A friend at Wegman’s, his wife, introduced me to him and said, you guys should meet. I thought, what am I going to do with this dude? Look at this resume. You’re smart.
You’re smarter than me. You’re better-looking than me, and you make a lot more money than me. What am I going to do with you? He said these words, I just want to do good work.
And it resonated with me, and I said, you know what, you’re right. So we worked out a way to just kind of slowly bring them on board. And it’s been the best partnership that I could have ever written up in any business plan. He comes at things from here. I come at things from here, but we always meet in the middle, but we have the same goal, do good work
Do good work, do good work, and surround yourself with good people and good customers.
So when we come across our employees who say, hey, it looks like we need somebody new to hire. Do you mind if I refer somebody? Absolutely. I’ve had Lily here since 2017, when I opened this factory. Of course, I’m gonna trust her judgment. And it always works out. We’ve embraced their families. We’ve embraced their heritage. We’ve been able to teach them English and Spanish to those that couldn’t read and write. But it’s all surrounding ourselves with doing something good.
So for us to use the word partner, it has to feel right. It has to be part of that story, part of that Dan and Keir story, part of that Dan employee story, much like working with your team, it just felt right. You guys got it.
And I think you’ll understand the way I say this, you’re on the same frequency as us. So I always feel like we’re humming along here, and people are up here, or they’re down here. What did I do? Why am I so different? And then you come across people that are at the same vibe and the same frequency, you’re like, yeah.
And that’s. That’s what’s important to me, whether it’s a customer or a business partner or someone that wants to collaborate on something, we have to feel that. If I don’t feel it, we don’t do it.
Maureen: Totally agree. We’ve made a big shift in how we bring clients on at 29 to really introduce conversations about core values much earlier in the discussion. And that has really helped us make sure that once we get to an agreement on the terms, what are you looking for? How can we help you? Do we feel like we’re a good fit? When we have those conversations earlier on, it just makes, it’s not a negotiation, it’s an alignment, right?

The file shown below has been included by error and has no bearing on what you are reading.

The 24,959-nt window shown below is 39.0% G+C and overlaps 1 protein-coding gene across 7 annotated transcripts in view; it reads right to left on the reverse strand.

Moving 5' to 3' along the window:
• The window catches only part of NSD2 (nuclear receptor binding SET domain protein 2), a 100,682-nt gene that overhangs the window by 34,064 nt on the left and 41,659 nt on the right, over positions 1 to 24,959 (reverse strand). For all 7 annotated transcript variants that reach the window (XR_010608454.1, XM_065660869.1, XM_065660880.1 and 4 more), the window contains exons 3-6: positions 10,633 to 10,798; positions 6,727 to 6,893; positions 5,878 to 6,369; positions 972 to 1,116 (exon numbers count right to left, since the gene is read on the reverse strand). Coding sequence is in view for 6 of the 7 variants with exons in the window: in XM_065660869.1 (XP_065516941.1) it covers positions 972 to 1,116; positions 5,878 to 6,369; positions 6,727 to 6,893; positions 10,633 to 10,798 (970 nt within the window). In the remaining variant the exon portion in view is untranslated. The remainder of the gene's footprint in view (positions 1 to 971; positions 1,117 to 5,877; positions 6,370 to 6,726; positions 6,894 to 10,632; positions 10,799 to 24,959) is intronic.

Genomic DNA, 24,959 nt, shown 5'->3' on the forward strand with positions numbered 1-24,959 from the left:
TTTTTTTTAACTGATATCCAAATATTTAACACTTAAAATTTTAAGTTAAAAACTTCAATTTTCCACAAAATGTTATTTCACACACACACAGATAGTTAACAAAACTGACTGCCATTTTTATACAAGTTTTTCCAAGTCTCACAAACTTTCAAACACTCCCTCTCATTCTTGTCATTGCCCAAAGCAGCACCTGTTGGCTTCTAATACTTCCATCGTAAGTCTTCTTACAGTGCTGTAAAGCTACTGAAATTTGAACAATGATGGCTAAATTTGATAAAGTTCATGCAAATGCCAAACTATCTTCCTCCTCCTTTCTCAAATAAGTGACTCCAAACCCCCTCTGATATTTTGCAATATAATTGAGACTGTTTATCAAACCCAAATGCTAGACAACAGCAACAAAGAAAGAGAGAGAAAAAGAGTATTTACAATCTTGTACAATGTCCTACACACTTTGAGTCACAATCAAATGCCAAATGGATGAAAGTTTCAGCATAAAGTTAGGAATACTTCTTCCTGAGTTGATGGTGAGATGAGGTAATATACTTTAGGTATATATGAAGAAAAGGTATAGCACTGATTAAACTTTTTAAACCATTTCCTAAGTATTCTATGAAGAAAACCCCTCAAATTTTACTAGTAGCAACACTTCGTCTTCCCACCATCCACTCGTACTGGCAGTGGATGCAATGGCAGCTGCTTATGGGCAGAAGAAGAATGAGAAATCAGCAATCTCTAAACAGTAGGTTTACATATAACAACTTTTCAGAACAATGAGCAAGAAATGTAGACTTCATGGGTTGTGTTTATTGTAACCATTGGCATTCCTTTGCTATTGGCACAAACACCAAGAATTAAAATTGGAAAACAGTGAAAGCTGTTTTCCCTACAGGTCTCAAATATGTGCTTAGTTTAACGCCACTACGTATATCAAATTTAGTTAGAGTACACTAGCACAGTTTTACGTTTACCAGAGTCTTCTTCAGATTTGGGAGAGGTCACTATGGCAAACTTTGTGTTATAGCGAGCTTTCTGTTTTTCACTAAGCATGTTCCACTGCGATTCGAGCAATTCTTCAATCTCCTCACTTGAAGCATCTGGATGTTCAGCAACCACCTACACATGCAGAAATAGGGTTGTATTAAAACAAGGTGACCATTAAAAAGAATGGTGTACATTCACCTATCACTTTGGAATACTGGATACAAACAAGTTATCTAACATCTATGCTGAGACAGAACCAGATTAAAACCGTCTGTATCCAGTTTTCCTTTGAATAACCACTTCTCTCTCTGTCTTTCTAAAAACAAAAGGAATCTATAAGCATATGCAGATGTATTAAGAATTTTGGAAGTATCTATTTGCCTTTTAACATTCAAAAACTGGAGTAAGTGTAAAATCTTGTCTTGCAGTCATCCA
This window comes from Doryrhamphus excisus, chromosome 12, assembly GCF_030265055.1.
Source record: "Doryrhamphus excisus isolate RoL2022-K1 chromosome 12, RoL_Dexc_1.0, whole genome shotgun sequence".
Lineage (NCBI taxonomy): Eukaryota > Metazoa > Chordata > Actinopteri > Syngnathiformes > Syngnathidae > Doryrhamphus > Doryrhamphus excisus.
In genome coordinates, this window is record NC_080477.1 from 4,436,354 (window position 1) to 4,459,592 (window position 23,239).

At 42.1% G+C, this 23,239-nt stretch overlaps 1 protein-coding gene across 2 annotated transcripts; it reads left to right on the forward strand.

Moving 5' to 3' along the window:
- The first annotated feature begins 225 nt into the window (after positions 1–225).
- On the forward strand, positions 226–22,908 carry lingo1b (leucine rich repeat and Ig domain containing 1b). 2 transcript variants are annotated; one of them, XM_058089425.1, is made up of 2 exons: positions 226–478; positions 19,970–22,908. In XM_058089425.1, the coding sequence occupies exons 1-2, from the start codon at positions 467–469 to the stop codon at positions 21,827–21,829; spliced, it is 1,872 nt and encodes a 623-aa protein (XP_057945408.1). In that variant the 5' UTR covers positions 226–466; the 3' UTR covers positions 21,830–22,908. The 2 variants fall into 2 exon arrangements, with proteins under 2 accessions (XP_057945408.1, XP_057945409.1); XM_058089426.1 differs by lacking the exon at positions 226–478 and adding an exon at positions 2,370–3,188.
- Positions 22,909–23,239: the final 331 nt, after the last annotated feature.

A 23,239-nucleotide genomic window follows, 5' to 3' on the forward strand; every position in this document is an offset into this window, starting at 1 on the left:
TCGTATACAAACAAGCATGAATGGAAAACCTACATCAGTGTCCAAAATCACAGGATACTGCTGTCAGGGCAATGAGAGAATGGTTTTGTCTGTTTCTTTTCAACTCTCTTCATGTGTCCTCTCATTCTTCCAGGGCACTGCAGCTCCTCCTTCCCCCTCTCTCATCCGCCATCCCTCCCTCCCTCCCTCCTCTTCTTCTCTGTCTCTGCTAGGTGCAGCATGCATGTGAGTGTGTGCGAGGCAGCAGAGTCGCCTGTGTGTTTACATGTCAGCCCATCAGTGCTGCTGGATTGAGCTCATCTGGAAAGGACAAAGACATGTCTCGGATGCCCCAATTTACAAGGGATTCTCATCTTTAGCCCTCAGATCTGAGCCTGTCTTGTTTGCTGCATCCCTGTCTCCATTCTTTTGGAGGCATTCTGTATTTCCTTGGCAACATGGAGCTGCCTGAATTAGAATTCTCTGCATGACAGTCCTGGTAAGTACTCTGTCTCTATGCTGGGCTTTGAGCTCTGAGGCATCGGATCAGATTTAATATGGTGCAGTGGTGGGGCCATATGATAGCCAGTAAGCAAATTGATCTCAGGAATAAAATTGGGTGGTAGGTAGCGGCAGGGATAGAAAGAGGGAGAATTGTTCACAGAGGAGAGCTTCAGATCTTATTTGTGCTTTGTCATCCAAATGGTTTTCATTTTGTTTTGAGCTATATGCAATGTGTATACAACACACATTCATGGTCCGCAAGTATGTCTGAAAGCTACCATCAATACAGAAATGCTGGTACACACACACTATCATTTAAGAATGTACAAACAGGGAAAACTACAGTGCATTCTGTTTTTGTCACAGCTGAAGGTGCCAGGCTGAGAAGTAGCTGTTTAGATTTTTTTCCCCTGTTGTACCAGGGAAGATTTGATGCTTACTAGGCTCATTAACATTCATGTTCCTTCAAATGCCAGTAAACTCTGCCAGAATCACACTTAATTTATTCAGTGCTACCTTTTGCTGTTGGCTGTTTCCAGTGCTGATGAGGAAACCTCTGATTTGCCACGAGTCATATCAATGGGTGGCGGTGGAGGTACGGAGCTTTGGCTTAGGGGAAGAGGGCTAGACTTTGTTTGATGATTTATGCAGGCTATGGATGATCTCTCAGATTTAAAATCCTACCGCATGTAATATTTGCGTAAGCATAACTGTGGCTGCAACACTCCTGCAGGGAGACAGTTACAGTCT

Dan: That’s an alignment.
Maureen: Exactly. So couldn’t agree more. And I agree that there are people who run their businesses in very different ways and probably have very different outcomes. Maybe they’re making millions and millions of dollars, who knows, but I would much rather live a life of quality and do work that I’m happy to come to work every day. My team is happy to come to work every day. Yeah, so in that vein of working with great people, doing great work. You’ve got some impressive brands that you’re working with. I mean, huge national brands, Momofuku and Burlap and Barrel. How did you broach that? How did you get them in as clients of Assured Edge?
Dan: Me trying to go out there originally, swinging for the fences. When we started the company, when we started the factory, obviously, we had our own product, and we had a couple of others. And it’s just about taking chances and believing in yourself.
So going back to even Wegmans, I knocked on their door and said, you guys have that organic farm down there in Canandaigua, and you put wheatgrass on as a cover crop. Well, wheatgrass is a booming superfood powder right now. Why don’t we harvest it, dry it, and I’ll powderize it, and I’ll put it in a pouch for you? You can sell it as Wegman’s wheatgrass powder. And they said, oh my God, yeah. So story kind of got out from there.
I went to Love Beets locally here and said, what are you doing with your beet waste? Let’s make beet powder. And kind of started getting my confidence on going to that. And then just started to reach out to some of the different custom spice brands out there. And Burlap was one of the first that we targeted.
And we just hit it. We just hit it off. They have their whole social enterprise thing that they’re doing with single-origin spices, and it resonated with me. Um, and we kind of got lucky. They, uh, Ethan is a former chef, and he’s got really good connections and. He just kept referring folks over to us, and we grew a relationship with Cornell. I look that way because they’re over the buildings over that way.